Are there parts of the world where people seem to live longer than others? If so, what are the reasons, and what can we learn from the people who live in these areas?

This article explores the idea of Blue Zones and answers questions about why the people who live in them have a reputation of living longer than people in other parts of the world:

  • What are ‘Blue Zones’?’
  • Where are the Blue Zones?
  • Why do people tend to live longer in the Blue Zones? 
  • What is the best researched Blue Zone?
  • Blue Zones in Europe: Sardinia and Ikaria
  • A Blue Zone in Central America: Costa Rica
  • An urban Blue Zone: Noma Linda, California
  • A man-made Blue Zone: Singapore
  • Blue Zone project communities
  • Are Blue Zones a myth?
  • If I adopt a healthier lifestyle will I live to be 100?
  • Conclusions


What are ‘Blue Zones’?

Blue Zones are ‘limited regions where the population shares a common lifestyle and environment and whose exceptional longevity has been accurately verified’. The term was initially coined by author Dan Buettner, a National Geographic Fellow, who has written many books on the subject. 

Where are the Blue Zones?

In the main five Blue Zone regions of the world – as identified by Buettner and his co-workers – it isn’t unusual for people to live active lives until they are nearly 100 years old or older.

Why do people tend to live longer in the Blue Zones? 

Are the people who live in these zones lucky, genetically blessed individuals who just happen to live in unusually healthy environments? Do they have better lifestyles? Do they eat better food than most of us? Do they have better social networks and social support systems?


There is no simple, single answer to any of the common questions about the Blue Zones!  


These regions tend to be geographically or historically isolated regions, where a traditional way of life has been maintained. For example:

  • Physical activity is continued to the age of 80 and beyond.
  • Food is locally grown and sourced.
  • There is strong family and community support, including for older people.

Where people have been able to enjoy the benefits of a traditional lifestyle, augmented by the improvements made, for instance, by modern medicine, this is likely to have been a potent combination.

What is the best researched Blue Zone?

The Japanese island of Okinawa is one of the best researched examples of a Blue Zone.

The traditional diet here is full of fruits and vegetables – especially leafy greens and sweet potatoes (rich in antioxidants). The diet is also low in meats, salt and sugar, refined grains, full-fat dairy products and saturated fats. This kind of diet is low in calories, high in nutrients, meaning that the risk from cardio-vascular diseases, some cancers and age-associated conditions is low.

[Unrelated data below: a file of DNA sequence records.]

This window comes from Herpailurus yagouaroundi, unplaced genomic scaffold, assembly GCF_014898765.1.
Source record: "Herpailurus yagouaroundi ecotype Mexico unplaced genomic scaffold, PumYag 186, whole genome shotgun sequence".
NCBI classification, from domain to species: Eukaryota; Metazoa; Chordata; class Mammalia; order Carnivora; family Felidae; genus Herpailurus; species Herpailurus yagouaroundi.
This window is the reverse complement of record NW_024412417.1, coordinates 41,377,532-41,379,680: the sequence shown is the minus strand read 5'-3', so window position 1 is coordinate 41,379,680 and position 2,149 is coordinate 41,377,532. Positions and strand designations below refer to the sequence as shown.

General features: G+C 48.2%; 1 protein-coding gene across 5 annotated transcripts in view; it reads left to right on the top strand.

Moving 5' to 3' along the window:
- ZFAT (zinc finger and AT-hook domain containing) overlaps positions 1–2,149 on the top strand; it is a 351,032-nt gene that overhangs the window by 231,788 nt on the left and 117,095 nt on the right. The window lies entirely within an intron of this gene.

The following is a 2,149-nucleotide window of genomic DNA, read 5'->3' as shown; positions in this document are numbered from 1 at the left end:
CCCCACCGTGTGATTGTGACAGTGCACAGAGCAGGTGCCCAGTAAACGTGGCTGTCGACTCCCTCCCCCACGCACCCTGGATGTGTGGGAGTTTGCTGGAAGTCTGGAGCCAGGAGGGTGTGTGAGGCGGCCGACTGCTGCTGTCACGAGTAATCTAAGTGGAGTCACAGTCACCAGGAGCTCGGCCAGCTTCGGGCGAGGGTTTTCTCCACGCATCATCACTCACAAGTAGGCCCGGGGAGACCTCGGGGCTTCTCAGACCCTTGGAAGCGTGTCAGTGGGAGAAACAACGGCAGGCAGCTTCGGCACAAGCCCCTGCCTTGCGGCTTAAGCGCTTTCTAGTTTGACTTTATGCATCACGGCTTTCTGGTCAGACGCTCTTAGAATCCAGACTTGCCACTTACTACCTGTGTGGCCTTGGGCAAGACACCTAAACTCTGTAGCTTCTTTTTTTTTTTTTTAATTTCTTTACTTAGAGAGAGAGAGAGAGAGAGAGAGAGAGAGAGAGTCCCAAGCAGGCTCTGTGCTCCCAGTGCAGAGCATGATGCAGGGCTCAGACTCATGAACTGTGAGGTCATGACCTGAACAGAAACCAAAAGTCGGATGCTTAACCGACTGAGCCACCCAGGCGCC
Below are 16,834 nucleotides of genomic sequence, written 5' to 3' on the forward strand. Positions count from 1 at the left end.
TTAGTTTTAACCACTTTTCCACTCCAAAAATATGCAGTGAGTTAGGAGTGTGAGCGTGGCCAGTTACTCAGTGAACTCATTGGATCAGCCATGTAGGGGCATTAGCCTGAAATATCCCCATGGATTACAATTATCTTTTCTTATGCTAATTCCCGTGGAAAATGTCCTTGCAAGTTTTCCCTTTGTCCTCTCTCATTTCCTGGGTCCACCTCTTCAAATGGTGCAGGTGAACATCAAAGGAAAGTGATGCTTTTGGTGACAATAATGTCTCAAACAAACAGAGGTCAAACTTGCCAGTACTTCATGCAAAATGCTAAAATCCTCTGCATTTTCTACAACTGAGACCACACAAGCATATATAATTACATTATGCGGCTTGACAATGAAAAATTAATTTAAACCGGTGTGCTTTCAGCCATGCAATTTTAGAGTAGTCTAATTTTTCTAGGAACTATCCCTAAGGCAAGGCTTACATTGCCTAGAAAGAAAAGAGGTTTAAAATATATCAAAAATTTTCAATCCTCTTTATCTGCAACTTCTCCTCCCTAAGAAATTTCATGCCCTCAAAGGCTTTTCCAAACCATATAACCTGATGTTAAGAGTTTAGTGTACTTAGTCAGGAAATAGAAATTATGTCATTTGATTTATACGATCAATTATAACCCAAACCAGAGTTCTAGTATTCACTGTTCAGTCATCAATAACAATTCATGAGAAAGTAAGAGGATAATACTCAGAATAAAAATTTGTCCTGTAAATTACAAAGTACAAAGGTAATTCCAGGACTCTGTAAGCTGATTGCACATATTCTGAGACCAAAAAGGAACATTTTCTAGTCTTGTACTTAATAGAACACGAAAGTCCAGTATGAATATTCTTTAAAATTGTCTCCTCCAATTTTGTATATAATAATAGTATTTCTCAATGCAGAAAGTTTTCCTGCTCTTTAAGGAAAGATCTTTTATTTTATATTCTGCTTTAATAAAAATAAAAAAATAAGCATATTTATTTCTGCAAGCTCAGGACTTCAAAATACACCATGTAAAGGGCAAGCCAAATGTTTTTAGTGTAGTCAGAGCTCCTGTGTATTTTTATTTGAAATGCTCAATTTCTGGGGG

This traditional diet and the Confucian principle of Hara Hachi Bu (‘Eat until you feel 80% full’) have been widely suggested to be linked to the longevity and the low risk of age-associated diseases within the population. Interestingly, there is a European equivalent to Hara Hachi Bu, a German saying which translates as, ’When it tastes best, one should stop eating’.

People in Okinawa are traditionally regularly active and have strong social networks; both of these factors are likely to help increase their longevity.

Interestingly, when some Okinawans emigrated to countries like the US, and as younger Okinawans adopted a more Westernised lifestyle (for example, a lifestyle with more fast food and less exercise) their health and longevity deteriorated. 

Blue Zones in Europe: Sardinia and Ikaria

Sardinia is an interesting example, particularly when it comes to men. It has one of the highest proportions of male centenarians in the world: the proportion of male newborns who go on to live to be 100 is around 15 per 10,000 births.

Again, this is thought to be driven by an active lifestyle and a low-calorie, high-nutrient diet (as with the Okinawan Diet), although here the closer comparison is with the Mediterranean diet.

Ikaria is a Greek Island where the Mediterranean diet is also thought to play an important role in the longevity of the population. The same positive factors keep emerging: good social networks, daily physical activity, avoiding smoking and ‘a sense of purpose’. The ‘oldest of the old’ participants name these factors as being an important part of their daily lives. 

A Blue Zone in Central America: Costa Rica

Nicoya, a peninsula on the Pacific Ocean side of Costa Rica, has also been identified as a Blue Zone. Buettner states that it has the world’s lowest rate of middle-age mortality, with an eight-fold better chance of reaching 100 than Americans.

This low rate of mortality has been attributed in part to the region’s calcium-rich water, healthy eating, family-based living, outdoor activity and commitment to a relaxed, stress-free lifestyle.

An urban Blue Zone: Loma Linda, California

We can’t all go and live on islands – most of us live in cities, so are there any urban models we should consider?

An example we can probably relate more easily to is Loma Linda in California. Loma Linda is a small city about an hour’s drive due east of Los Angeles. It has a population of around 24,000.